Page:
Irena Chalmers

Obituary of Irena Chalmers

IRENA CHALMERS, 1935–2020 Irena Chalmers, a former faculty member and great friend to the Culinary Institute of America (CIA) and its students, passed away at her home on April 4, 2020. The cause of death was esophageal cancer, her daughter, Hilary Chalmers, reported. Irena Chalmers was 84 years old. Chalmers taught Professional Food Writing, Food Jobs, and Gastronomy at the CIA for more than 16 years. Author of the award-winning Food Jobs, Great Food Jobs 2, and The Great Food Almanac, she was recognized as the pioneer of the single subject cookbook. Famed restaurant critic and food writer, Gael Greene named Chalmers “the culinary oracle of 100 cookbooks.” Chalmers’s many books, spanning over a 40-year career, sold over 18 million copies worldwide. Her first cookbooks focused primarily on what to make with the newest, latest piece of cooking equipment, starting with the fondue pot in 1968. Her first cookbook was Fondue Cook-In. As the New York Times reported, “Home cooks found her short single subject books a welcome alternative to the big compendiums of time-consuming recipes that were popular at the time. Her cooking philosophy was if one could cook a soup, one could make a sauce or cook a stew just as easily. It was simply a matter of addition or subtraction of ingredients.” Chalmers later would be commissioned to write the cookbooks that came with the first Litton Microwave Oven, Donvier’s Ice Cream Machine, Donvier’s Yogurt Maker, even the first Cuisinart food processor for the American market among others. Chalmers enjoyed a long and prolific career in the food industry. She was a columnist for such prominent publications as Chef, Food Arts, Food & Wine, Gastronomica, the New York Times, Modern Maturity (today AARP), Cook’s Illustrated, and Nation’s Restaurant News. She also served as a consultant for The Rainbow Room and Windows on the World in New York City, and was a speech writer for world-renowned restaurateur Joe Baum. A founding member and past president of the International Association of Culinary Professionals (IACP), Chalmers was also a member of Les Dames d’Escoffier. Her many awards included the Julia Child Cookbook Award: Food Reference/Technical Category (1994) for The Great Food Almanac; Best Book in the World for Food Professionals (2008) for Food Jobs, and A Special Award of the Jury (2013) for Great Food Jobs 2 by the Gourmand World Cookbook Awards Committee; as well as 11 other Julia Child Cookbook Awards. In 1988, she was inducted into the first James Beard Foundation’s Who’s Who of Food and Beverage in America. As the New York Times reported, Chalmers, known for her wit, was quick to throw out a clever comment and was never shy about offering her clear-eyed assessment of the food world. She became a popular lecturer and advisor to New York’s professional cooking community, which formed the foundation for a proliferation of cooking media and regional American restaurants in the 1980s and 1990s. When Christopher Kimball was considering starting his first magazine, Cook’s Illustrated, in the 1980, he sought Chalmers’ advice. “She was the first person to really make the case that there was going to be a huge revolution in American food and restaurants, and we are going to focus on our cooking and own ingredients,” he said. “She was very smart about the future.” Chalmers could be known for taking a contrarian view of trends. “I think insisting on having a free-range chicken, she often said, “is like having a free-range boyfriend. You never know where he’s been.” Irena Chalmers-Taylor was born in London on June 5, 1935, to William and Alys Chalmers-Taylor. She became a midwife and a nurse after her father discouraged her from studying to be a doctor. She was educated at the private Haberdasher’s Aske’s School for Girls outside London, received a midwife’s certificate at a maternity hospital and completed a year-long program at the National Hospital for Neurology and Neurosurgery in London. After completing graduate work at the Neurological Institute in Queens Square, London, she headed for New York in 1959 with a contract to teach at the Neurological Institute of New York, part of Columbia-Presbyterian Hospital. On the day she arrived in New York City, she met Fredric D. Kirshman. They married and had two children. The two would later divorce 11 years later after Chalmers completed her brief culinary training at the Cordon Bleu London. Chalmers spent the last 16 years of her culinary career teaching at the CIA in Hyde Park. N.Y. There, she continued to champion and mentor women in the culinary fields. “I get an enormous amount of satisfaction and pleasure from teaching at the CIA,” she would say during her time at the college. “The school has become the center of my universe.” She retired from teaching in 2015. Though never one to sit still for long, Chalmers soon after began working on her memoir, Spilling the Beans. She was still working on it at the time of her passing. Chalmers is survived by a daughter, Hilary Chalmers, and a son, Philip Kirshman, and his wife, Emiko Kirshman. Donations in Irena Chalmers’s memory can be made to the local food bank; Meals on Wheels; in support of student scholarships at the Culinary Institute of America online at the American Nurses Association (ANA); or The date for a memorial celebration is pending the end of the CORONAVID-19. In lieu of an immediate memorial, family and friends, colleagues and acquaintances are asked to raise a glass and make a toast in Irena Chalmers’ honor, then email a photo of their effort to Chalmers’ daughter, Hilary Chalmers, at with the subject line: A Toast to Irena. Toast celebrants should include: their name or names, the name of the drink they toasted with, the location of the toast, and the words of the toast given. The resulting photos will mark a celebration of their connection to Chalmers and will be compiled in a shared photo essay.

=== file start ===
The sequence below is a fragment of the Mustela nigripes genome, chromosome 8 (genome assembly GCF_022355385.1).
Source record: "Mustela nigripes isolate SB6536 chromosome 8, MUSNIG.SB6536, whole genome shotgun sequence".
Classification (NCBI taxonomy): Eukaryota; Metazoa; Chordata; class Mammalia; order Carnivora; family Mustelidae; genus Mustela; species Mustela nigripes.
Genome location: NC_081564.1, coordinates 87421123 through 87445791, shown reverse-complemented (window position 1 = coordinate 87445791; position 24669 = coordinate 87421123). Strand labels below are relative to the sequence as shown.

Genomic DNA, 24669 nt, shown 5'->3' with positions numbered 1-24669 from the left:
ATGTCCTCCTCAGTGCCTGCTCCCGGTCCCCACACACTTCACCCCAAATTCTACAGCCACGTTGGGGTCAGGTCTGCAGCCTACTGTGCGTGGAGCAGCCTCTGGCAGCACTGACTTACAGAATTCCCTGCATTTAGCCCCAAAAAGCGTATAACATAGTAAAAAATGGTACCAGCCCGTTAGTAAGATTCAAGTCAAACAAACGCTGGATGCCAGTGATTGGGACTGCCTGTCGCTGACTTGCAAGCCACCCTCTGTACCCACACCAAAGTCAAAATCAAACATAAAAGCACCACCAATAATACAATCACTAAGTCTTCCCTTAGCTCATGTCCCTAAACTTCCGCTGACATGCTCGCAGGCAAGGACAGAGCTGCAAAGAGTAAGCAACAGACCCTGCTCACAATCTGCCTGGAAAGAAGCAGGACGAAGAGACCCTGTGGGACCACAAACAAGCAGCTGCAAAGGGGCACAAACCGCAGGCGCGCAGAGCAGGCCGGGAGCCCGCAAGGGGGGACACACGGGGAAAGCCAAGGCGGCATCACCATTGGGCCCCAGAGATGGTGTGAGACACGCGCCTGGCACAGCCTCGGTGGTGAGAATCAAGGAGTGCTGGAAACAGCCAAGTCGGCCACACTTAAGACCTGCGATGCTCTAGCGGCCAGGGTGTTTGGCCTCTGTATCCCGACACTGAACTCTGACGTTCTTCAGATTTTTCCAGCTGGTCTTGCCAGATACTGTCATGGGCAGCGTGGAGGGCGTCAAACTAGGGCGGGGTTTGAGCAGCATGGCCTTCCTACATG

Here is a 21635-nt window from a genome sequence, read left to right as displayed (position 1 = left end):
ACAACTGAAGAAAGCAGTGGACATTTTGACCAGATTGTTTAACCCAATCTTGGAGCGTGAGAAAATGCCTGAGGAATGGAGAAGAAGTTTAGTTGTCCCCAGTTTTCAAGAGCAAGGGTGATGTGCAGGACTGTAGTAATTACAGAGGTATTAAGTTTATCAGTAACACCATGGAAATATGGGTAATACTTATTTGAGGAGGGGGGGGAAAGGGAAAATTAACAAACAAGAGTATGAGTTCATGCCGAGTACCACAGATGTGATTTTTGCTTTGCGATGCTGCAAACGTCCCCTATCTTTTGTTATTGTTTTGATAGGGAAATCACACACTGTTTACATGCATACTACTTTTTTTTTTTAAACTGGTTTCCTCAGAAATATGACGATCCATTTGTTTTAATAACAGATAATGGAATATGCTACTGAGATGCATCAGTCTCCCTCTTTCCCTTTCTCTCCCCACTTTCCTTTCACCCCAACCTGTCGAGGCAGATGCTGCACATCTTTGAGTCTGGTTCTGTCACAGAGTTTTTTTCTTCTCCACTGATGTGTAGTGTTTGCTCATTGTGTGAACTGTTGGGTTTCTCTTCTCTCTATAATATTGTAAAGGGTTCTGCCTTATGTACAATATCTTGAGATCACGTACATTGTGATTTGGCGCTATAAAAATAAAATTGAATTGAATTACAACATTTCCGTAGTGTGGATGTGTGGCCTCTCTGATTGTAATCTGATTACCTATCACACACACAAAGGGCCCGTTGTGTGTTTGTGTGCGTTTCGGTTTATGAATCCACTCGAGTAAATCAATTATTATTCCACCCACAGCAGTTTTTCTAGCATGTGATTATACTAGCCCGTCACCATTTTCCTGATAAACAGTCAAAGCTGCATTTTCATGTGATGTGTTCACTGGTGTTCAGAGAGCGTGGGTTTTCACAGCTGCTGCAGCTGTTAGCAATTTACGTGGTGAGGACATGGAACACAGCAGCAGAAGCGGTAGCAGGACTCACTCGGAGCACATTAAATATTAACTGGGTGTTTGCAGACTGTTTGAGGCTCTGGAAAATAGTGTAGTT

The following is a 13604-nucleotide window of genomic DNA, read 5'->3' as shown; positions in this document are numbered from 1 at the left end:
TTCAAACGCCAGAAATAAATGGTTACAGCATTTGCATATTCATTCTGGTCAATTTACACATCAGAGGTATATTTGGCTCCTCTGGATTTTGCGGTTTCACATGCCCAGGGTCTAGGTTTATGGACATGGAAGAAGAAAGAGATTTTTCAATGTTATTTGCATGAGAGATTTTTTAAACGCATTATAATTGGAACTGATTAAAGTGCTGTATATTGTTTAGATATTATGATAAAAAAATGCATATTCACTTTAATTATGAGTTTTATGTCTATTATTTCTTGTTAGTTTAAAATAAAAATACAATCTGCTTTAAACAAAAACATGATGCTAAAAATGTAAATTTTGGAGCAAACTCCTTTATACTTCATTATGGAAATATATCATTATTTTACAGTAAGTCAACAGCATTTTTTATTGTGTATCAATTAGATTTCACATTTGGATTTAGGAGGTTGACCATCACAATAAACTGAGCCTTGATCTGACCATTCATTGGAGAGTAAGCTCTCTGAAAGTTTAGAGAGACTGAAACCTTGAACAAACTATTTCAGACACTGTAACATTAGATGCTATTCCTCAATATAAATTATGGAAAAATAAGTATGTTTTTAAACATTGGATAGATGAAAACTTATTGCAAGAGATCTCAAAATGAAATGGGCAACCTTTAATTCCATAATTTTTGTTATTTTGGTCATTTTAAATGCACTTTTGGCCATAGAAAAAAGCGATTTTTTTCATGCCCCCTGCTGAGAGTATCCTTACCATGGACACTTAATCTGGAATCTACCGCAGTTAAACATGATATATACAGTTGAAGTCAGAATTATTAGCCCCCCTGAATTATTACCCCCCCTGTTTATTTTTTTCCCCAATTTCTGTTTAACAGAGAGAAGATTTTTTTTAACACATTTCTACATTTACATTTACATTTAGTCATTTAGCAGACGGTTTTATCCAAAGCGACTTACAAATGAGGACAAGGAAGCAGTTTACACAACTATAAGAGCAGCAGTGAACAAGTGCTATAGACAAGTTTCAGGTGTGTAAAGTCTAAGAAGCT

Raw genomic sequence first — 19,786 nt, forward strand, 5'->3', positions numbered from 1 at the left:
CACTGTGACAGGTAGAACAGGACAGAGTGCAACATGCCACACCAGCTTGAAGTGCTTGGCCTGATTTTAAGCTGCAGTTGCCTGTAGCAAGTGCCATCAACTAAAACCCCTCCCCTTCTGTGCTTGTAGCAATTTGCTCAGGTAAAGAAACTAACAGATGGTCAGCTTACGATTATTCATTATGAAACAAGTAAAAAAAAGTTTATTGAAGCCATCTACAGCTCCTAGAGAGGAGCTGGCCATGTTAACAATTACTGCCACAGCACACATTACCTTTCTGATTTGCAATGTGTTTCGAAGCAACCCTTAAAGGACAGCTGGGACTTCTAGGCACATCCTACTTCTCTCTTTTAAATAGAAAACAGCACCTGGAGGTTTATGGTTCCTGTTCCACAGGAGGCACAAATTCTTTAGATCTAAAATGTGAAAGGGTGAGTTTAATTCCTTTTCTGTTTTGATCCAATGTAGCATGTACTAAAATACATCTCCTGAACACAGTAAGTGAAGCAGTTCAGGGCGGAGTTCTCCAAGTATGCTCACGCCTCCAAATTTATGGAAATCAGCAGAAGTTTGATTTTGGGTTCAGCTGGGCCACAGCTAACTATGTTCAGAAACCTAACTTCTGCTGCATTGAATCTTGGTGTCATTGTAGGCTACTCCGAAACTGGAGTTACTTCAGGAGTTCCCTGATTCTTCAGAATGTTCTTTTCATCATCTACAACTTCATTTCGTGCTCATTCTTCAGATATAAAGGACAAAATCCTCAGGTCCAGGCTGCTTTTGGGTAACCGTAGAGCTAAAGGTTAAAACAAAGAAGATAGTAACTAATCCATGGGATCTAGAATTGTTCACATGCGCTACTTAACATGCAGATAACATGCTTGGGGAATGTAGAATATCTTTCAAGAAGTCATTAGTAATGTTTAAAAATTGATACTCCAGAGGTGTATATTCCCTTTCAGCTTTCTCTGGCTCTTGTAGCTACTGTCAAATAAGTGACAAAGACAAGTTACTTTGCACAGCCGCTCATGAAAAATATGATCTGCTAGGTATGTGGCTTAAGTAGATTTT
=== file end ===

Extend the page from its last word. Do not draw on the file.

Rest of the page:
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Memorial Celebration

The date for a memorial celebration is pending the end of the CORONAVID-19